Children also go through picky eating phases.

"We do not know why a child who has been eating the same food for a fow months simply refuses to eat it the next day," said Dr Fisberg,

However, he said a majority of picky eaters take after examples set by their parents at home, as many studies indicate that food rejection is a learnt behaviour in almost all cases.

"However, contrary to what many people think, we cannot solve problems of poor appetite in a day or even a week," he said.

"It all starts with recognising that the child has a right to preferences and aversions, Forcing a child to eat what he does not like is not going to make things better. Make a list of his or her preferences and every week, add two new types of food," he advised.

Dr Fisberg said sometimes the use of oral supplements was important to maintain balanced nutrition in children.

Dr Pedro Alarcon, paediatric gastroenterc ogist and international medical director wit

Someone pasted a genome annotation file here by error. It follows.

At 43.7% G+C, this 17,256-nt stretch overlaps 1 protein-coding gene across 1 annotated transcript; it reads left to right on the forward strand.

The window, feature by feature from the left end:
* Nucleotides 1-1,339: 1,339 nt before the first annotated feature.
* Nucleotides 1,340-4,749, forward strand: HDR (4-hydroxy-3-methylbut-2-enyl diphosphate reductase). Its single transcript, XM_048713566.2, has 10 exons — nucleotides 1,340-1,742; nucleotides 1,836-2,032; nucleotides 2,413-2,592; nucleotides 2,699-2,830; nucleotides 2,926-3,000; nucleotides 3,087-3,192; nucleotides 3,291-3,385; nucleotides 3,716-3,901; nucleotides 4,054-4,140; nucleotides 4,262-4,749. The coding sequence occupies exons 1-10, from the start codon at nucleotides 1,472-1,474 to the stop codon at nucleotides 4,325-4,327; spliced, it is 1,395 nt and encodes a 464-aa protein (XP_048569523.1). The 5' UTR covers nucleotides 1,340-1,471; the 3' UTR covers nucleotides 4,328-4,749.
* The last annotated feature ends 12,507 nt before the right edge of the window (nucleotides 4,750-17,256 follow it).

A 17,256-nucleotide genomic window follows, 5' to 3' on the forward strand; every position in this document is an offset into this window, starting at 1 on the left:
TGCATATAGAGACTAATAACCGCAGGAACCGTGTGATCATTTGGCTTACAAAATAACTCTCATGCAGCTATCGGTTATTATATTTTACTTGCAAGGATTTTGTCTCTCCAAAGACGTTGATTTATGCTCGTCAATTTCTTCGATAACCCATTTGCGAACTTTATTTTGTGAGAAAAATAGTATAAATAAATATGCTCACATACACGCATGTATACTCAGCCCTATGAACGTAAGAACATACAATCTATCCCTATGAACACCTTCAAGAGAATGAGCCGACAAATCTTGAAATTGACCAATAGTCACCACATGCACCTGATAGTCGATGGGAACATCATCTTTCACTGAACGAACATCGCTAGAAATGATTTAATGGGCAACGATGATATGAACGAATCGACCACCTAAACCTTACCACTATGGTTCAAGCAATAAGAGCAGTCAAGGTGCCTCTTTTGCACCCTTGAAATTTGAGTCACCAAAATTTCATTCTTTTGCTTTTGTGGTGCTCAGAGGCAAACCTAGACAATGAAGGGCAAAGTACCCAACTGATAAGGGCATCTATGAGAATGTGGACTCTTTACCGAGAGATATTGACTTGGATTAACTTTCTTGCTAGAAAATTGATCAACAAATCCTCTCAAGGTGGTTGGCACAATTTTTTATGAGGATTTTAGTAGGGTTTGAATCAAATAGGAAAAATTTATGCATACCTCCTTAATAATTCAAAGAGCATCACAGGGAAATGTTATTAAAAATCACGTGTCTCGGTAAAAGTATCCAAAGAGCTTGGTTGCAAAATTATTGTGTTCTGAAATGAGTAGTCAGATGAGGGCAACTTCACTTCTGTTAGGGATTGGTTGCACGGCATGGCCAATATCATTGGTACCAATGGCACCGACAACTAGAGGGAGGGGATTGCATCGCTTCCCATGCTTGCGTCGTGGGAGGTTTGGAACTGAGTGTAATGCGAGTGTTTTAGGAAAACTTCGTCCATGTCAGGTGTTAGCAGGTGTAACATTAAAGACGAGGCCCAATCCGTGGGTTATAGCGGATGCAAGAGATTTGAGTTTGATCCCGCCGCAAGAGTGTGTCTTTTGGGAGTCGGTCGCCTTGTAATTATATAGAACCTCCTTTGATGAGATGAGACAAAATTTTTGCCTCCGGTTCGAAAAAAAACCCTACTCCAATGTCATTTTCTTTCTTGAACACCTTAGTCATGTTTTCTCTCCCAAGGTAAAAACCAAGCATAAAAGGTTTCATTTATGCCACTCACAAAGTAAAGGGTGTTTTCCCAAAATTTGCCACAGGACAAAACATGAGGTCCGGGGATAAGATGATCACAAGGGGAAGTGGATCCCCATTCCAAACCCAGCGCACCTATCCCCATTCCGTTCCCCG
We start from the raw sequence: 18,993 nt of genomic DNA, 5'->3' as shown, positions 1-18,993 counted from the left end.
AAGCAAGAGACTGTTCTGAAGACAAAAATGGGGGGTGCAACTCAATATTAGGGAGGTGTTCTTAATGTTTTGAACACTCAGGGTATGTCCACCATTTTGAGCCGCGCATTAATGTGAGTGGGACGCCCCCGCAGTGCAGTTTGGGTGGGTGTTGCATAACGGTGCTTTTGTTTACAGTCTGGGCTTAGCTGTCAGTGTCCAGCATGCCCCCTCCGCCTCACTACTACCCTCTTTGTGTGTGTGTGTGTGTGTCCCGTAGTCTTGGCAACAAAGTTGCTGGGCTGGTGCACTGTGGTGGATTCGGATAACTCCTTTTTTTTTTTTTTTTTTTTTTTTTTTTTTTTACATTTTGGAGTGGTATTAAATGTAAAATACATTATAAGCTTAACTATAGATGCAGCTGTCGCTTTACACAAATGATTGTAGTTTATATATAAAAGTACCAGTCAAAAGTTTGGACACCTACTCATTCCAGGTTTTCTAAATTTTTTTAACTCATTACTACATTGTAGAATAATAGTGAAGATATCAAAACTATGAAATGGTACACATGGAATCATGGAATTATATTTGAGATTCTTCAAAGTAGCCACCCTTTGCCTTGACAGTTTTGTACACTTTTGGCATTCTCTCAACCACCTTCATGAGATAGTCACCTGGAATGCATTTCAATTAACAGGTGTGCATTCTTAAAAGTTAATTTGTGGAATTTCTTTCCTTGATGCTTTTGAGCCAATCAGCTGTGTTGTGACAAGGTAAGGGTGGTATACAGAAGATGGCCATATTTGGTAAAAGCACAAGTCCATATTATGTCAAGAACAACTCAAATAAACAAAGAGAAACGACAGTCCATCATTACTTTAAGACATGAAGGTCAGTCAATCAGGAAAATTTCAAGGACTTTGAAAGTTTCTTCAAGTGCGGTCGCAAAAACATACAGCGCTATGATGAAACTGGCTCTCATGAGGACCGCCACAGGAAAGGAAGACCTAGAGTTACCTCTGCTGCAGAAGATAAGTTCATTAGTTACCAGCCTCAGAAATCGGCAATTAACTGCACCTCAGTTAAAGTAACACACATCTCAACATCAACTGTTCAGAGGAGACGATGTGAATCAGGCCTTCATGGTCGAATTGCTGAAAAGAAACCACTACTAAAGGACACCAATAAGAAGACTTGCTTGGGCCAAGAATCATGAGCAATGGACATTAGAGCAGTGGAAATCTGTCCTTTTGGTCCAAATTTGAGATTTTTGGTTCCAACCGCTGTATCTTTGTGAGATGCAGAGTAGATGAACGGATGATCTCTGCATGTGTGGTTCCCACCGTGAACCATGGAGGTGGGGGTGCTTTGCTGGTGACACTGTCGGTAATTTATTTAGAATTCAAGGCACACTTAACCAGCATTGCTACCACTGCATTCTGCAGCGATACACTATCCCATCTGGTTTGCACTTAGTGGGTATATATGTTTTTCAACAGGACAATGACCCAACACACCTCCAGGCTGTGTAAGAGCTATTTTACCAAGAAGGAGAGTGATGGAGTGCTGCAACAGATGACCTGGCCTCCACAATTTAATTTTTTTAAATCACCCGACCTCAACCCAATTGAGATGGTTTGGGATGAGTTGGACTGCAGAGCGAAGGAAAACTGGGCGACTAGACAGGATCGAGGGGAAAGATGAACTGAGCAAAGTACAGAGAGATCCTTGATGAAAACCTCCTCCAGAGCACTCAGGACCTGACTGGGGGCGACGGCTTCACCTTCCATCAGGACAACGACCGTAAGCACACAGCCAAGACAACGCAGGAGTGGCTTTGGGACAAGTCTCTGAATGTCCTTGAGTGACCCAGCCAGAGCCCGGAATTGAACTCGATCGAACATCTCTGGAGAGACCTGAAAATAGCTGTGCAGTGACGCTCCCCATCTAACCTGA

Abbott Nutrition, said a 2003 study conduc in Taiwan and the Philippines showed that nutritional supplementation increased not only the weight but also the height of children.

The study was done on 92 children aged three to five who were classified as picky eaters. The children were separated into two groups and monitored for three months. One group only received nutritional counseing while the other, nutritional counselling combine with nutritional supplement.

After 60 days, the second group of children recorded significant weight gain compareu to the first. Both groups also recorded increases in height.

"That was surprising for us too because we were only expecting weight gain," he said.

In a year, said Dr Alarcon, a child roughly gains 3cm in height but the children in the study gained more than half of that within three months.

Overall, 28% of children in the second group developed upper respiratory infections

compared to 51% in the group which only received nutritional counselling.

"Nutrition in the future will not only target, weight, height and less illness m children, but also more body immunity, brain development or even stronger gastrointestinal defence." said Dr Alarcon.